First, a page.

Neil Maskell has been typecast as an unhinged, violent man, and Bull only cements Maskell as an actor best suited for that particular role. Directed by Paul Andrew Williams in between the first and second coronavirus lockdowns, Maskell stars as the titular Bull in this violent thriller that can’t decide whether it wants to be taken seriously or give audiences a bloody good ride.
The film literally starts off with a bang, as we’re introduced to Bull as he calmly walks up to someone and carries out a point-blank assassination. He’s the muscle for a tight-knit gang, and everyone who’s heard of his name knows not to mess with Bull. Except, someone did, and now Bull is out for bloody revenge. Early flashbacks that end up playing throughout the whole film reveal Bull as a man with a wife (Lois Brabin-Platt) addicted to heroin and a son (Henri Charles) who he dearly loves. Bull’s wife is the daughter of his gangster boss (David Hayman); however, and some altercation leads to an event involving a caravan up in flames. Whatever occurred on that fateful night has led Bull to track down each member of his old gang to exact revenge and search for his estranged wife and son.
It doesn’t take long for the first batch of victims to meet their demise and set the tone for just how violent Bull can get. Bull is a ruthless and brutal killer, and the early set pieces are played out with such an intense straight face that you’ll be forgiven for thinking this was a riveting gangland drama with a bloody edge. Unfortunately for Williams’s tone in the film’s first half, several issues arise that dampen the experience.
The first glaring issue is the dialogue and performances. Maskell does his best to snarl his way through lines pulled straight from the revenge thriller guidebook – “I’m coming… I’m coming for all of them” – and the rest of the cast are relegated to either acting ‘ard as a Cockney gangster or terrified when confronted by Bull. Hayman does match Maskell’s intensity and comes across as genuinely menacing, but the two leads can only do so much with the weak script. The other issue is how unlikeable the entire cast is. Williams seems to make an effort for us to care for the characters, and in particular Bull’s relationship with his son, but each character is irredeemably evil through their on-screen actions.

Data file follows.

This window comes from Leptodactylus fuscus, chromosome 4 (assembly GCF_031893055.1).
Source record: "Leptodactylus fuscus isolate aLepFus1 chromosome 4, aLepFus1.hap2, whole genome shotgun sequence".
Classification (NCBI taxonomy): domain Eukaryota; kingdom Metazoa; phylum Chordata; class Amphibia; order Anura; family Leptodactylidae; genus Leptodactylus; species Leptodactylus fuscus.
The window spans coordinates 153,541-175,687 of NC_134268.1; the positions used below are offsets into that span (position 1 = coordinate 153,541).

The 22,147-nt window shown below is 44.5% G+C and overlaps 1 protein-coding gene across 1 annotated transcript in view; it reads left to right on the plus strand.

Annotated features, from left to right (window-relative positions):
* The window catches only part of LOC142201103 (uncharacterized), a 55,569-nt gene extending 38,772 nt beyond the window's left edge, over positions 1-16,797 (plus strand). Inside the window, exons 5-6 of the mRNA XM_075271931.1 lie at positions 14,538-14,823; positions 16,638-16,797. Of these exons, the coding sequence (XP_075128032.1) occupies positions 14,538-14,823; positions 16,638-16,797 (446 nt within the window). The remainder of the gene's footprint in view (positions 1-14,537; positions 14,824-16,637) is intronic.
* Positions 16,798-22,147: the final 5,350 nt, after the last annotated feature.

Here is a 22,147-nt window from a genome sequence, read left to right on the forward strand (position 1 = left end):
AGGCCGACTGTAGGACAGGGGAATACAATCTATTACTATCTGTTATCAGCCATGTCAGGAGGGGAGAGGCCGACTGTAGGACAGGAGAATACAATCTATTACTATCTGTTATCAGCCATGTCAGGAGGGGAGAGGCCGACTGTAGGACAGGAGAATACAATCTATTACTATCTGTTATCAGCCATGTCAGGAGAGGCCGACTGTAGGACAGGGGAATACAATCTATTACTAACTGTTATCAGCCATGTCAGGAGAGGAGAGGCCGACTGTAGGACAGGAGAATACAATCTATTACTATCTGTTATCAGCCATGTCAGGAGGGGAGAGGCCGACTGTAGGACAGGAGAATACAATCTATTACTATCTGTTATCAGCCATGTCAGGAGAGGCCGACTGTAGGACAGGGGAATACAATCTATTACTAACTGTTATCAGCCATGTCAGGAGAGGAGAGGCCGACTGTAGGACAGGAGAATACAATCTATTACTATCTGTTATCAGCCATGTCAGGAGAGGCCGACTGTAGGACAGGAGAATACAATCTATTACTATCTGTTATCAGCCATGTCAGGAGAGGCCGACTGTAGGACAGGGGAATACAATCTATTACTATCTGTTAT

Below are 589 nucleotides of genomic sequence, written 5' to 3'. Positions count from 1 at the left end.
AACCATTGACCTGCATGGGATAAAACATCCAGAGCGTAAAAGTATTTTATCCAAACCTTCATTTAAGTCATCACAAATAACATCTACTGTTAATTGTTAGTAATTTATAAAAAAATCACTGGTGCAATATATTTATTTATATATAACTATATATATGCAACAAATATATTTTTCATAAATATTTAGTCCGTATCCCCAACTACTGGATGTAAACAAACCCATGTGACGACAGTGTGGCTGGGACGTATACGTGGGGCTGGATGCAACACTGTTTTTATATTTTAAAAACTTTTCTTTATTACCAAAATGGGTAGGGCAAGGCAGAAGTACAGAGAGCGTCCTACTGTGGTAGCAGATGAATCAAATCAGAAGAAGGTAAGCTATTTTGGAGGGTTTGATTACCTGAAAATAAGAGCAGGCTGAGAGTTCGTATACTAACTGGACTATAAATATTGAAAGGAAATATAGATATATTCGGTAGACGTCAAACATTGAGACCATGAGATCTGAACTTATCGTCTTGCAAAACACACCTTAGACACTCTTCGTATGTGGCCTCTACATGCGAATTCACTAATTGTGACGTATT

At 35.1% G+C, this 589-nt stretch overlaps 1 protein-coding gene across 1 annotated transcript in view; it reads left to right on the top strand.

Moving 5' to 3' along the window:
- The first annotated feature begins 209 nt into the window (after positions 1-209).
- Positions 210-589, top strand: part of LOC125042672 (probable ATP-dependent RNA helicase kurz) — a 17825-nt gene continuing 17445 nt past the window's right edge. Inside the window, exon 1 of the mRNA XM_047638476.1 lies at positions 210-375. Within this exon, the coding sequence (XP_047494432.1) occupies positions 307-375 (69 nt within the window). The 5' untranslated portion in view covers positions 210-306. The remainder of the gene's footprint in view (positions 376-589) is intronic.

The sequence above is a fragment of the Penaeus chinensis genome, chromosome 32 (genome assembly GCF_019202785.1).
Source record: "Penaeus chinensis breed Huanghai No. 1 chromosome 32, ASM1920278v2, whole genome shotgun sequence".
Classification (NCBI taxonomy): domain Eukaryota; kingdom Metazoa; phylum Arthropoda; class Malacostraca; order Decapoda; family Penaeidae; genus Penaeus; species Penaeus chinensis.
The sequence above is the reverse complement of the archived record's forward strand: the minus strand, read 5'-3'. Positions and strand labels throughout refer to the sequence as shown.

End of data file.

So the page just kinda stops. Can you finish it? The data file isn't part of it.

Around the midpoint, however, the film changes gears. It’s too late at this point to save the film, but at least it provides a much-needed shot of adrenalin. Bull finally leans into what it should have been from the very first frame – a callback to schlocky, exploitation thrillers from the ’80s. The violence ramps up, and the director gleefully creates shocking moments that will have gorehounds cheering at the screen. What was a weakness in the first half becomes a strength in the second half – the lack of empathy for each character will have audiences jeering for their gruesome death. Bull becomes increasingly unhinged and unpredictable, and Maskell seems to relish each time he can ramp up the absurdity, leading to some entertainingly laughable moments.
Little details in the script harken back to the trashy flicks of the past, most notably by introducing a new character that totally stands out from the rest of the cast by having an actual personality – before they’re quickly dispatched in one of the film’s most deliciously violent scenes. The dialogue, too, is increasingly ridiculous, but it works within the new tone Bull is operating under. What is less successful, though, is the twist ending which audiences will either love or hate.
Bull can be entertaining, but it simply takes far too long to reach that point. It feels like Williams isn’t exactly sure of what revenge thriller he wants to present us with, leading to a messy final product that only hints at how entertaining this film could have been. It’s impressive that they managed to shoot Bull in between two national lockdowns during a pandemic, but more time was clearly needed beforehand to figure out precisely what Bull is. Only go charging in to see this one if you’re particularly eager for flashes of ultra-violence.
Bull screened as part of BFI London Film Festival and will be released in cinemas on November 5.